I posted previously about a prototype browser for New Testament Names using Longwell from the Simile Project, a nice faceted browser that runs off RDF.
So now i’m thinking more about the Composite Gospel and what facets would enhance search. Once i finish NTN (alas, still a work in progress, and too slow progress at that), person and location names are two obvious facets that will then be easy to add. There are some obvious top-level categories as well:
- historical periods in the life of Jesus (birth, ministry of John the Baptist, Holy Week, his Passion, etc.)
- parables, other teachings
- a collection of imperatives, that is, commands that Jesus gave, whether general or specific (another yet unfinished project). Once i’ve got an initial catalog, i’d like to organize these in an ontology: imperatives about prayer, about our relationships with others, about our attitidues, etc.
This really comes back to a deep and fundamental issue: why do we read Scripture? The basic factual tasks are to understand the history of God’s interaction with people and his revelation in Jesus (as well as the history of the early church). But beyond this, it’s really about change: learning a different cognitive framework or worldview, adopting new attitudes, and changing the way we behave. How do we structure this information in a way to make it easier and more transparent for disciples to grasp and internalize, resulting in their own transformation, and subsequent teaching and training of others? That’s a cognitive and learning challenge behind the task of making disciples in the 21st century.
Two interesting articles in Leadership Journal recently discussed how to determine your church’s ethos, the normally unacknowledged culture that dominates what really gets done, and what the values are. Ethos is defined by the author, Angie Ward, as “a set of shared attitudes, values, and beliefs that define church and shape its practices”. Of course, these things aren’t usually written down anywhere, and in fact are often in direct conflict with “mission statements” or other explicit goals. As Ward points out, we can aspire to being a “seeker-sensitive” church, when in fact our practices are downright seeker-hostile.
The two articles are: Discerning Your Church’s Hidden Core Values and a follow-up, 9 Clue to Secret Core Values.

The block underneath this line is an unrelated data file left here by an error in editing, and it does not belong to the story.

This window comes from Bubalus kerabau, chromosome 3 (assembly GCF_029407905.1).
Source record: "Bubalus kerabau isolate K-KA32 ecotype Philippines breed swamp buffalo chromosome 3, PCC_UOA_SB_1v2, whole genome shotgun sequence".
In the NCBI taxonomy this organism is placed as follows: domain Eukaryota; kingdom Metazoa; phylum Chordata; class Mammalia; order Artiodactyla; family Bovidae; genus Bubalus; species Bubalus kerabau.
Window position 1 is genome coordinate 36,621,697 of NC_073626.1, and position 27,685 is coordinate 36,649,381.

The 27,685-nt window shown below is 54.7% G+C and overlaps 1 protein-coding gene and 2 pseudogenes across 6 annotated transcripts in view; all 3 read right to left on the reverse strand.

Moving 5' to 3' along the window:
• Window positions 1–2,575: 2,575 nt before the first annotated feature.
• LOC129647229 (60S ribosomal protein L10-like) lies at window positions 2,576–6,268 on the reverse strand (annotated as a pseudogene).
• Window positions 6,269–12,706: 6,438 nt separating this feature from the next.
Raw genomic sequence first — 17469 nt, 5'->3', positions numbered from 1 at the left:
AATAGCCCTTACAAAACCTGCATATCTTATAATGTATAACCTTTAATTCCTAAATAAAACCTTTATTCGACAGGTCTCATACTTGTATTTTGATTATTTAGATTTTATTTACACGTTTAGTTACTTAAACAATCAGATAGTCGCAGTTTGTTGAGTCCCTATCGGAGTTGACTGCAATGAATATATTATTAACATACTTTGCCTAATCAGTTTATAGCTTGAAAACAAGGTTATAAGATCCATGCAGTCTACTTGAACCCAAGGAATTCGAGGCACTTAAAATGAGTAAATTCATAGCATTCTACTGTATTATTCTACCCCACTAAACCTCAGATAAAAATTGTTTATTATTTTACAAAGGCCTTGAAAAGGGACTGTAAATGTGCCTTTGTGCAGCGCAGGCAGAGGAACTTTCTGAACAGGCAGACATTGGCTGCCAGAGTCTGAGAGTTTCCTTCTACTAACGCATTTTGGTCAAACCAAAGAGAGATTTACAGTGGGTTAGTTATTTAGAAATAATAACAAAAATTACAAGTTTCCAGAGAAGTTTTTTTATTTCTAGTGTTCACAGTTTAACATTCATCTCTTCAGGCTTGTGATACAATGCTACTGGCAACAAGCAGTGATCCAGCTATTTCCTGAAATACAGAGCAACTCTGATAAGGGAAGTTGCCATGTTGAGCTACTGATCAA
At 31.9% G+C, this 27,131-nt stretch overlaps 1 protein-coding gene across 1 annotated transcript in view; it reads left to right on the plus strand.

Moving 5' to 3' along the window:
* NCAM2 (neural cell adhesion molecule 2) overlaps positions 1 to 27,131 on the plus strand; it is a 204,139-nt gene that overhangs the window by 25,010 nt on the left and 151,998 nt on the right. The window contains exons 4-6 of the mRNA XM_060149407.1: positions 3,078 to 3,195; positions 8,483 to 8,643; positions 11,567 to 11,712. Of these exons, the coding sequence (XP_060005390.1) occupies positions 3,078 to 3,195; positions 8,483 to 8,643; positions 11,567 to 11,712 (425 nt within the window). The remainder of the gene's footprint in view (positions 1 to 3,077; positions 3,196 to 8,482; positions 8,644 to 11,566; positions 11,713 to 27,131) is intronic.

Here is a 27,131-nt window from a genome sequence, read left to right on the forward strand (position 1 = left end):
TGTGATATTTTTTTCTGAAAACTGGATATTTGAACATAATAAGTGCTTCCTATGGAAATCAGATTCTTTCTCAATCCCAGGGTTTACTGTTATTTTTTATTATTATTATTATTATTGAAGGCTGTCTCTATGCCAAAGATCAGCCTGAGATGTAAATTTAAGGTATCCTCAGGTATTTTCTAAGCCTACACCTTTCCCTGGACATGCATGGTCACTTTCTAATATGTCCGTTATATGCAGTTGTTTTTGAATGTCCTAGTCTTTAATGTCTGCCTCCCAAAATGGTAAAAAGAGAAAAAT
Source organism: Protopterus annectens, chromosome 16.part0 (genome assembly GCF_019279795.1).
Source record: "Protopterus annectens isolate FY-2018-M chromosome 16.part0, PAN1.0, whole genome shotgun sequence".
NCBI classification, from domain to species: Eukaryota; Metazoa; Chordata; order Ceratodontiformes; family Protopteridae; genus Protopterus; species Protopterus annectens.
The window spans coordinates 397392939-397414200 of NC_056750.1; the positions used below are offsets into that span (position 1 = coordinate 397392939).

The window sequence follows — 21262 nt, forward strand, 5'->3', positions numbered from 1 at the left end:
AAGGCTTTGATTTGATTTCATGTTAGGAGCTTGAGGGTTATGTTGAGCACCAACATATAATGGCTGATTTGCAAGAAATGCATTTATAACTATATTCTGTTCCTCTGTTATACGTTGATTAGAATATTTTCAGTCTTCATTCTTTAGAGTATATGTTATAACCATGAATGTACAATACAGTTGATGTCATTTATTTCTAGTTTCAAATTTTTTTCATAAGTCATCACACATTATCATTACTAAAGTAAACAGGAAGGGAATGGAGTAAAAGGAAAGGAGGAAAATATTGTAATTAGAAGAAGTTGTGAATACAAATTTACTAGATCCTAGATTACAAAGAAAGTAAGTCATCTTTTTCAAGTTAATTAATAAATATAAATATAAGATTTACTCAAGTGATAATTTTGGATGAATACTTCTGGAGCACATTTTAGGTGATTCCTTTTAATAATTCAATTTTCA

There’s an interesting and engaging description of a house worship experience at theOoze, from a Methodist church planter.
From Glen Whitman: the Two Things.
A few years ago, I was chatting with a stranger in a bar. When I told him I was an economist, he said, “Ah. So… what are the Two Things about economics?”
“Huh?” I cleverly replied.
“You know, the Two Things. For every subject, there are really only two things you really need to know. Everything else is the application of those two things, or just not important.”
“Oh,” I said. “Okay, here are the Two Things about economics. One: Incentives matter. Two: There’s no such thing as a free lunch.”
Ever since that evening, I’ve been playing the Two Things game. Whenever I meet someone who belongs to a different profession (i.e., a profession I haven’t played this game with), or who knows something about a subject I’m unfamiliar with, I pose the Two Things question. (read the rest, including a long list of Two Things for various professions …)
I don’t normally quote so extensively, but i love how the Two Things game gets to the heart of what a field is all about. Even if you’re not as clever as Glen’s contributors (i’m not), it can really help to think at this most basic level.
My contribution — The Two Things about Church:
- The purpose of the church is to express God’s love to humanity (including members of the church itself)
- The church is like a body, with Christ as the Head
If you’re seriously interested in house church, you might be interested in the National House Church Conference …
Prowling the House2House website, i found this interesting list of the One Anothers in the New Testament … one way to view what it means to be church.